Another social commentary implemented by Goro Miyazaki is the concept of student activism which is at the forefront of From Up on Poppy Hill’s narrative. The story’s primary focus on preserving the clubhouse shares the themes of social and political activism, as the students establish a preservation committee and launch a campaign to save the clubhouse. Throughout the film, the students not only hold anti-demolition protests, but actively retaliate against the much wider issues present in a rapidly modernising nation. Umi and Shun’s protests are inspired by similar events of student activism present in the 1960s.

It’s an essential yet underplayed moment in Japanese history, which Miyazaki uses to his advantage

At the time, Japanese education systems saw the formation of ‘All-Campus Joint Struggle Committees’ which were student organisations commonly known as Zenkyōtō. These movements would challenge the government and the Japanese Communist Party, whilst also focusing on local problems using notions of humanism and existentialism as inspiration for revolution. The collective instigations of modernisation and foreign influence drove students to oppose the government’s support for the U.S. foreign policy and abolition of countryside feudal systems, as society began transitioning into a more democratic system.

It’s an essential yet underplayed moment in Japanese history, which Miyazaki uses to his advantage by prompting audiences to understand the significant impact of social movements in Japanese society. The film’s elements of a student cast and activism plotline depicts that in order to embrace the future, one must recognise the significance of preserving history in the process. In turn, this highlights the power of the youth in implementing change in a progressive and complex world.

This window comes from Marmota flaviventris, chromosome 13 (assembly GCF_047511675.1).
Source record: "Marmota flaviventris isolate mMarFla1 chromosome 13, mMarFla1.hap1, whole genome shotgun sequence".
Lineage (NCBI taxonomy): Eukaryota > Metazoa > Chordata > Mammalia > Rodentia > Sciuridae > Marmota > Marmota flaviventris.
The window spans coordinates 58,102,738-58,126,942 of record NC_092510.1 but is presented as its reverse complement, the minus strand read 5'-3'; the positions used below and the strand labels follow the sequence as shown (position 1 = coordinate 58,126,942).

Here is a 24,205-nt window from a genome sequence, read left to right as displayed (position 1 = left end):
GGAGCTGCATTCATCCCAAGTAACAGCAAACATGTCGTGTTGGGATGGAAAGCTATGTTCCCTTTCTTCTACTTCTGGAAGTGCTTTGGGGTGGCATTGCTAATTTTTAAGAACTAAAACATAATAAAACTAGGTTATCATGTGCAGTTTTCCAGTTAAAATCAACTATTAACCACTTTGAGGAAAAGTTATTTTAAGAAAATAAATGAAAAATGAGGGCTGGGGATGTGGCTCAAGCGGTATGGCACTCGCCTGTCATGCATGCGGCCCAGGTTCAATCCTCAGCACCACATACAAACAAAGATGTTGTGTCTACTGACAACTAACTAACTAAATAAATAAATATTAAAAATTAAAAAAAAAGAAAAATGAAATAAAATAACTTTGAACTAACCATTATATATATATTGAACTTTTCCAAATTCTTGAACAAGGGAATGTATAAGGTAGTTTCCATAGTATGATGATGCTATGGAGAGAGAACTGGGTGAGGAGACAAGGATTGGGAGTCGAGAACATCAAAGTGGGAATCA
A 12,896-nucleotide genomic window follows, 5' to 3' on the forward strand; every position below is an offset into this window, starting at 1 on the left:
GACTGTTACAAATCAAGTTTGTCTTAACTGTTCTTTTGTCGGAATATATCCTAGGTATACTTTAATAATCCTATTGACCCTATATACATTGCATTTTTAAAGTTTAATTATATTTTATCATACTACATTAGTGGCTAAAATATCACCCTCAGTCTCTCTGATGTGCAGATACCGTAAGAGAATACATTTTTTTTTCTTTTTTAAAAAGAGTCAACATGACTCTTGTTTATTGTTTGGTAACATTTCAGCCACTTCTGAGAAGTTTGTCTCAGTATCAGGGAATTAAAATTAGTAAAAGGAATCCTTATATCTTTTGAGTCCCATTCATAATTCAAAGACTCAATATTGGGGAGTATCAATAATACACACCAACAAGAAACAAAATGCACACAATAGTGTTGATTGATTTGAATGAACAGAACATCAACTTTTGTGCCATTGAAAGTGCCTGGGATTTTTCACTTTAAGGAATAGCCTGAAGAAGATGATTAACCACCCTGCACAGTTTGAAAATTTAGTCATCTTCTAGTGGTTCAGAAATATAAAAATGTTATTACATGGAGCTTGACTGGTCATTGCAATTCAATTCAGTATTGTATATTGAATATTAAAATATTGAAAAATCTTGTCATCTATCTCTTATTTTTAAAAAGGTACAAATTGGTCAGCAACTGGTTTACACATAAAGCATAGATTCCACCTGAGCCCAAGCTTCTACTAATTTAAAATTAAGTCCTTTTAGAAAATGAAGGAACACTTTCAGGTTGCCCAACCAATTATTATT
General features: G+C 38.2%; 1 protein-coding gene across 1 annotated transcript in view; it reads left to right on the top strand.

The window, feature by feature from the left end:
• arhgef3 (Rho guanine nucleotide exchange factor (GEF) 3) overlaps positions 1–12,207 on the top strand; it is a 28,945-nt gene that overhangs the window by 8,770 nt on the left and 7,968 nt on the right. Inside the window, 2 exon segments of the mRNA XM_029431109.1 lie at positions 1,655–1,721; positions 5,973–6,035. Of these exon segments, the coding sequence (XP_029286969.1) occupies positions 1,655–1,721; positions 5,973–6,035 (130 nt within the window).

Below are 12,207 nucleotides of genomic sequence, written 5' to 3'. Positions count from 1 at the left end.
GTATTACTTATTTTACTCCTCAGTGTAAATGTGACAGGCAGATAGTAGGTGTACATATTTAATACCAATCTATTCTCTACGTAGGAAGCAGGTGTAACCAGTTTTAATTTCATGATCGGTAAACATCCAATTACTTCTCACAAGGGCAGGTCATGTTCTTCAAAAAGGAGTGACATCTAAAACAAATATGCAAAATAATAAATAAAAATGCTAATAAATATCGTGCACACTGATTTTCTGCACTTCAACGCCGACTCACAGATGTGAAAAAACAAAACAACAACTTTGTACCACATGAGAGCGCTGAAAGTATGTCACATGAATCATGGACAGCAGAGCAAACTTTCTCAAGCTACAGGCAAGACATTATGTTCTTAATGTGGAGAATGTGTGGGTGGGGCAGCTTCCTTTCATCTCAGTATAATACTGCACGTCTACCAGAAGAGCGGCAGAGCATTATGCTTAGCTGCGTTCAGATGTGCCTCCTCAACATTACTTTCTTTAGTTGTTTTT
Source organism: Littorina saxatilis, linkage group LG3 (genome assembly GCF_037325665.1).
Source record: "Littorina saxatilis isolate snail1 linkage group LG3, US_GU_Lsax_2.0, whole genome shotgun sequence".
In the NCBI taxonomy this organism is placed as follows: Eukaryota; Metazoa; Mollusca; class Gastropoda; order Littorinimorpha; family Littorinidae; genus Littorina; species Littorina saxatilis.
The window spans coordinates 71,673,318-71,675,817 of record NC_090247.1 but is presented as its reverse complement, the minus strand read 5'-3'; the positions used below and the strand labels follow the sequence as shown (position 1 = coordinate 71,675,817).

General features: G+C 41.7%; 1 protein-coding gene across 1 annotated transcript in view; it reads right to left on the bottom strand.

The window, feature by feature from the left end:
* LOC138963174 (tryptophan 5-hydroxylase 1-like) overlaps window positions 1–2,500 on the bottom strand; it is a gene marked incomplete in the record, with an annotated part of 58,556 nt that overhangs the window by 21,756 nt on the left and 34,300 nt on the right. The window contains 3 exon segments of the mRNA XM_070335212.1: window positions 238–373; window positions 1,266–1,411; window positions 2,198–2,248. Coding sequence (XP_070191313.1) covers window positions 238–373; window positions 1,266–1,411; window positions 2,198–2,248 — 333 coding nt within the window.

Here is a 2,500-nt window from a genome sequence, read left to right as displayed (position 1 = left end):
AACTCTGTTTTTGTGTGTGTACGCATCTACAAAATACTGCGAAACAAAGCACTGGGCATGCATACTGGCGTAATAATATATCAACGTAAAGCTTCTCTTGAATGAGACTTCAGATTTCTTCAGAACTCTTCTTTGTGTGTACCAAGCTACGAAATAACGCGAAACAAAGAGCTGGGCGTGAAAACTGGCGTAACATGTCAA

Being the son of one of the most decorated directors of animation history is no easy task, but he is still able to fulfil the role by paving a new path

Comparatively, From Up on Poppy Hill’s familial subplot attempts to integrate the same powerful post-war consequences onto itself. The centrality of the port of Yokohama is important to Umi’s story in the film, as she raises ‘nautical signal flags’ every morning. Although these signals are used for communication between ships, Umi uses this as a coping mechanism, as a way of communicating and remembering her father who passed away as a sailor in the Korean War. Miyazaki uses this an important motif to represent the traditional ways of communicating with the dead in Japanese culture, and to highlight the film’s themes of preserving family history and traditions. Similar to the effects of a modernising Japan on a wider scale, Miyazaki still takes care into paying respect to the intimate impacts of Japan’s history, through familiar concepts of sentimental love, loss and communication – one that can truly resonate with all viewers to some degree.

Looking into the delicate details of From Up on Poppy Hill, the film truly sets a different standard in understanding core themes of the human condition, and how the history of both domestic and foreign events can impact even the smallest of lives, leaving everlasting effects on family and individuals. The film in general is representative of Goro Miyazaki and his creative insights, as its arguably his best work under the studio. Being the son of one of the most decorated directors of animation history is no easy task, but he is still able to fulfil the role by paving a new path that distinguishes itself from the charming Ghibli formula.

Even if it may not be everyone’s favourite film, it can be appreciated for its tribute to a transformative period in Japan’s history, and how Miyazaki accommodates for viewers from all walks of life by giving sentimental reflections of realism. From Up on Poppy Hill is not the best Ghibli film by any means, but by being one of the few to be grounded in the real-world, it opens a new path of inspiration for new stories that remind viewers of important histories that shape the world we live in today.